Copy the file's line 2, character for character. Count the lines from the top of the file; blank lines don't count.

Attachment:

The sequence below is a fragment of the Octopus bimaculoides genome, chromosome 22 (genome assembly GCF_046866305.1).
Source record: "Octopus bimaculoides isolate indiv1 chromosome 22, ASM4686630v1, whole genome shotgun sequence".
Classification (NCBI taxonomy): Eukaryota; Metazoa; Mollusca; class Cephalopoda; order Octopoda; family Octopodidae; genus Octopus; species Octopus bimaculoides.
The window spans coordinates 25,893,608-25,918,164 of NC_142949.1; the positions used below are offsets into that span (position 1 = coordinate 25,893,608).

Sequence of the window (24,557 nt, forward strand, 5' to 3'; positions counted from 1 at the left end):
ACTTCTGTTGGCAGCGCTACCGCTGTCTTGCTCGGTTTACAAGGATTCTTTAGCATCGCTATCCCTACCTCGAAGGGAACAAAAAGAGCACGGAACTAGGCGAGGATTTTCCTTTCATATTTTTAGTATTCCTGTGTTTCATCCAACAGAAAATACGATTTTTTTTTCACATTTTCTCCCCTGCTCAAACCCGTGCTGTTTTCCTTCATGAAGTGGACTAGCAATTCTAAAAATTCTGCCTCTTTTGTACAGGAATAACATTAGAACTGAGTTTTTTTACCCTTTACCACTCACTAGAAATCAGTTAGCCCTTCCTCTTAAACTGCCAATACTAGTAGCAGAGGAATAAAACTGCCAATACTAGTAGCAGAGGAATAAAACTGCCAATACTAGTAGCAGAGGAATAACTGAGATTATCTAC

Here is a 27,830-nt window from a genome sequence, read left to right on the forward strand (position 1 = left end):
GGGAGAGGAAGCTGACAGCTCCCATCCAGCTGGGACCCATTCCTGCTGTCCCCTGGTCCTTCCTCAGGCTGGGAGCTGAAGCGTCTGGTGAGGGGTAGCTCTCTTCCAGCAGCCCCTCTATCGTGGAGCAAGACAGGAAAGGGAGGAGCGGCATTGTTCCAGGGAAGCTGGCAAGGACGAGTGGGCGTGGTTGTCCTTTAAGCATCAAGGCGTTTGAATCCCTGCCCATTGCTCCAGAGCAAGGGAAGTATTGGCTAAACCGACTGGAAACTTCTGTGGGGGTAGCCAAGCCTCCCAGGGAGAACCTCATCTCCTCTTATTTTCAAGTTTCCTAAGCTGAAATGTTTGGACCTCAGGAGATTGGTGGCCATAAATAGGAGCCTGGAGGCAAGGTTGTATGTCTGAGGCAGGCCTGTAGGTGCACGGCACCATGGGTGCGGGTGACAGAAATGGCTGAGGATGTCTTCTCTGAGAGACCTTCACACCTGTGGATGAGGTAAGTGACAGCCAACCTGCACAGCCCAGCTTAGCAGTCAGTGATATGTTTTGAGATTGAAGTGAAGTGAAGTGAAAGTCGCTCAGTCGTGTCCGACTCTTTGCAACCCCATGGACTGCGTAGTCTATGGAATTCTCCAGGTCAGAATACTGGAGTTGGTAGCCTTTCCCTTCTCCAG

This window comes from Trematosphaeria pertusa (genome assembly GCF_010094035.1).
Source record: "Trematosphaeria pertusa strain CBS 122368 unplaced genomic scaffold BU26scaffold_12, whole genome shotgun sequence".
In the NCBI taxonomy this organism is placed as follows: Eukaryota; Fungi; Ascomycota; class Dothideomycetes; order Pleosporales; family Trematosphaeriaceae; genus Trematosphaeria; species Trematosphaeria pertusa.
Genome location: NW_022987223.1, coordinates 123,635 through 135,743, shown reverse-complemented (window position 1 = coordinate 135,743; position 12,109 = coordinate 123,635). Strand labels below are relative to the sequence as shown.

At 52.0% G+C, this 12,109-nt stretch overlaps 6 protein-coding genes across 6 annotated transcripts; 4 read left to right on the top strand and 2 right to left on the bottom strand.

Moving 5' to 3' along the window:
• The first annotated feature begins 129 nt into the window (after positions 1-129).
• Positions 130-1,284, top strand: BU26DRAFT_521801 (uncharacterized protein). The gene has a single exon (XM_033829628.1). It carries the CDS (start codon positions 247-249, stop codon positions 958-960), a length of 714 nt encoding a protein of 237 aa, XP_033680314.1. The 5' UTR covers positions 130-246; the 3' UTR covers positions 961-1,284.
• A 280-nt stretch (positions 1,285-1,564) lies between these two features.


Source record: "Octopus bimaculoides isolate indiv1 chromosome 22, ASM4686630v1, whole genome shotgun sequence".